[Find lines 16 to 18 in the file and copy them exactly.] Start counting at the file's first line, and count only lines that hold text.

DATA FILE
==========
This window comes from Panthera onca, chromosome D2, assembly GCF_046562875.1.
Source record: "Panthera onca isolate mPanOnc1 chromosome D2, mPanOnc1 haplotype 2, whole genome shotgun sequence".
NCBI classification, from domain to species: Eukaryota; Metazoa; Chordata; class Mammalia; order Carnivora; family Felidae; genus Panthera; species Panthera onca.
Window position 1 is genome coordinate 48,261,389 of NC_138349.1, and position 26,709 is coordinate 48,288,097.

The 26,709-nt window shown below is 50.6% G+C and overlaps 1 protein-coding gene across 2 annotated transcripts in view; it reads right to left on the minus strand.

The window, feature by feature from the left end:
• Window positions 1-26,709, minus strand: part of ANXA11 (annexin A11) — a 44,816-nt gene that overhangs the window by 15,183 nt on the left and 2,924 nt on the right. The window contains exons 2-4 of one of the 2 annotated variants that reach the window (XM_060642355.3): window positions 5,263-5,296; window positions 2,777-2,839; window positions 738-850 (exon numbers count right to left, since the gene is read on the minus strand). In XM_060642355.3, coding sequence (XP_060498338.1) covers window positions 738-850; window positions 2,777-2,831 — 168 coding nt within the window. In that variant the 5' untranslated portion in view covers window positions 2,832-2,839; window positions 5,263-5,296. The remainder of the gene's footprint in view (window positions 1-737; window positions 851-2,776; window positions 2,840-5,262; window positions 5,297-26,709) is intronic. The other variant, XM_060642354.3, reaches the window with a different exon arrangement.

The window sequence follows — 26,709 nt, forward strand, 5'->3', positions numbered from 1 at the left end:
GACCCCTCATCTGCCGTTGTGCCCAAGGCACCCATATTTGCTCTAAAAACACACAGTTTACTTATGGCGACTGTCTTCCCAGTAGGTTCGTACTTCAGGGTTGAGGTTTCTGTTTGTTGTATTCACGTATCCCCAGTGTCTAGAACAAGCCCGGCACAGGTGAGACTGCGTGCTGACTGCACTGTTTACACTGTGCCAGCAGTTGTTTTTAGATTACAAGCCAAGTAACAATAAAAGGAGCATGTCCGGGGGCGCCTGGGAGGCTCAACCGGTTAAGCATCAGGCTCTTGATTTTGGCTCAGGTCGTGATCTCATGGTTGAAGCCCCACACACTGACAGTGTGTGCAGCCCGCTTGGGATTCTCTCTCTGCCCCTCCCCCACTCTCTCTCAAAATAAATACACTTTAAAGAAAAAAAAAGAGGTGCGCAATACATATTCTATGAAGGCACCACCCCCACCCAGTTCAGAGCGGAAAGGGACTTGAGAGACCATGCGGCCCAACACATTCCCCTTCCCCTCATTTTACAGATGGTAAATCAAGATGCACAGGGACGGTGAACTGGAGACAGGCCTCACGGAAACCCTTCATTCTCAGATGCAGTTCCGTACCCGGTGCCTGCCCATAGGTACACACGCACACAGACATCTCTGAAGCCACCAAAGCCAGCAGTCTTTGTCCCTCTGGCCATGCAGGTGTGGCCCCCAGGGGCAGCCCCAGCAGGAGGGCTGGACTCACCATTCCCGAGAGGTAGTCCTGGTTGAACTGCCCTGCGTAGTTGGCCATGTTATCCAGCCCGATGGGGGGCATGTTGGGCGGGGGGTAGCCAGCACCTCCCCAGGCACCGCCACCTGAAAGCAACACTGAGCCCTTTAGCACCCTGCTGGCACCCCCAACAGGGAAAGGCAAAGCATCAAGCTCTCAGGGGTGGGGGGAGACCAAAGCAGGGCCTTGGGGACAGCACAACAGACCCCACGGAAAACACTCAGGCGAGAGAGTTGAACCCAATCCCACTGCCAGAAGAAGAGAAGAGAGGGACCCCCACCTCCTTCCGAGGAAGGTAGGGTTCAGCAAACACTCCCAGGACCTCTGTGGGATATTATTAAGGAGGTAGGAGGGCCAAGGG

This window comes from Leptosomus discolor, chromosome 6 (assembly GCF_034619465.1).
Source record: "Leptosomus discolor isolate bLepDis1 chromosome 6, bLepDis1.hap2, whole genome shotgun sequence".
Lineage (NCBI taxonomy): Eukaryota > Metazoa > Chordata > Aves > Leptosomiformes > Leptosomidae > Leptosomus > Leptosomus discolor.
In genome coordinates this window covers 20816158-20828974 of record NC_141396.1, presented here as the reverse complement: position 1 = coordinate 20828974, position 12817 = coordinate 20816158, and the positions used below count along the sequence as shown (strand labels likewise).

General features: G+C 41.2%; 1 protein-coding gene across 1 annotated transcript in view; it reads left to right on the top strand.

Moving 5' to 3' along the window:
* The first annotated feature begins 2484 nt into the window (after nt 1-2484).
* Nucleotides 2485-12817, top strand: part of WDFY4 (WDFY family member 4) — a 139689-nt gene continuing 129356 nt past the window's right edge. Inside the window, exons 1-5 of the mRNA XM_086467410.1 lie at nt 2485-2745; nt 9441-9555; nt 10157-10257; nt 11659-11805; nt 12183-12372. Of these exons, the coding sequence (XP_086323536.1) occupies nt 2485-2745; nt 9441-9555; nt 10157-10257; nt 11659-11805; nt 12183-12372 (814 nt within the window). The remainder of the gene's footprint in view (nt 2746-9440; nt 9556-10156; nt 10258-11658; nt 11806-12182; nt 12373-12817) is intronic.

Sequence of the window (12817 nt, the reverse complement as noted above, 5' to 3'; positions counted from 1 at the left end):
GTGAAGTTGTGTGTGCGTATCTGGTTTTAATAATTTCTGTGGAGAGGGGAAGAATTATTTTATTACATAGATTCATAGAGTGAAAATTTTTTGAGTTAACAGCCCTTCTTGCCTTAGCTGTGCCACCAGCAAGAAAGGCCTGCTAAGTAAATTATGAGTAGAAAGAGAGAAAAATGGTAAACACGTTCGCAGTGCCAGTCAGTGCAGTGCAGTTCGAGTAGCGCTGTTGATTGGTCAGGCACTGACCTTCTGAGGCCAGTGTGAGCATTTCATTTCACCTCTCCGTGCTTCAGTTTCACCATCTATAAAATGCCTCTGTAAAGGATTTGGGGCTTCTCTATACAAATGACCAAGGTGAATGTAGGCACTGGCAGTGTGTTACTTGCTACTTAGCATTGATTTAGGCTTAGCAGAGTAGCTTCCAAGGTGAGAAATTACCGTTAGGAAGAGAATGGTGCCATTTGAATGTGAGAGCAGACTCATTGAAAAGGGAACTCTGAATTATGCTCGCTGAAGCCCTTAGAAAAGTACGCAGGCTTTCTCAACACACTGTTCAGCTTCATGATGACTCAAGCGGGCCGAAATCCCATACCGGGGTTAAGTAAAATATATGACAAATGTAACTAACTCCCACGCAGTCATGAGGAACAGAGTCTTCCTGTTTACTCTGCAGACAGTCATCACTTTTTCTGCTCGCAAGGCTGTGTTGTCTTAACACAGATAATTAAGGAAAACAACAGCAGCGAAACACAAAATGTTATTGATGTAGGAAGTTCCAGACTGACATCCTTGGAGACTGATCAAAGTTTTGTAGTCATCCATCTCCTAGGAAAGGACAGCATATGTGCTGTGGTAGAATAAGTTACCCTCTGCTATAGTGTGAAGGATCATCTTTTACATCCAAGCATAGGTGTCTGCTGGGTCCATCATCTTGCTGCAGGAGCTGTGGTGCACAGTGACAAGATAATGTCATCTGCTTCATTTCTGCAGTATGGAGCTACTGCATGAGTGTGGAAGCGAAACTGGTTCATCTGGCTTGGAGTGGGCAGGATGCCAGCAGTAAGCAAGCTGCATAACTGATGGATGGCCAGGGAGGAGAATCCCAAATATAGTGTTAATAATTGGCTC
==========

* The first annotated feature begins 2484 nt into the window (after nt 1-2484).
* Nucleotides 2485-12817, top strand: part of WDFY4 (WDFY family member 4) — a 139689-nt gene continuing 129356 nt past the window's right edge. Inside the window, exons 1-5 of the mRNA XM_086467410.1 lie at nt 2485-2745; nt 9441-9555; nt 10157-10257; nt 11659-11805; nt 12183-12372. Of these exons, the coding sequence (XP_086323536.1) occupies nt 2485-2745; nt 9441-9555; nt 10157-10257; nt 11659-11805; nt 12183-12372 (814 nt within the window). The remainder of the gene's footprint in view (nt 2746-9440; nt 9556-10156; nt 10258-11658; nt 11806-12182; nt 12373-12817) is intronic.

Sequence of the window (12817 nt, the reverse complement as noted above, 5' to 3'; positions counted from 1 at the left end):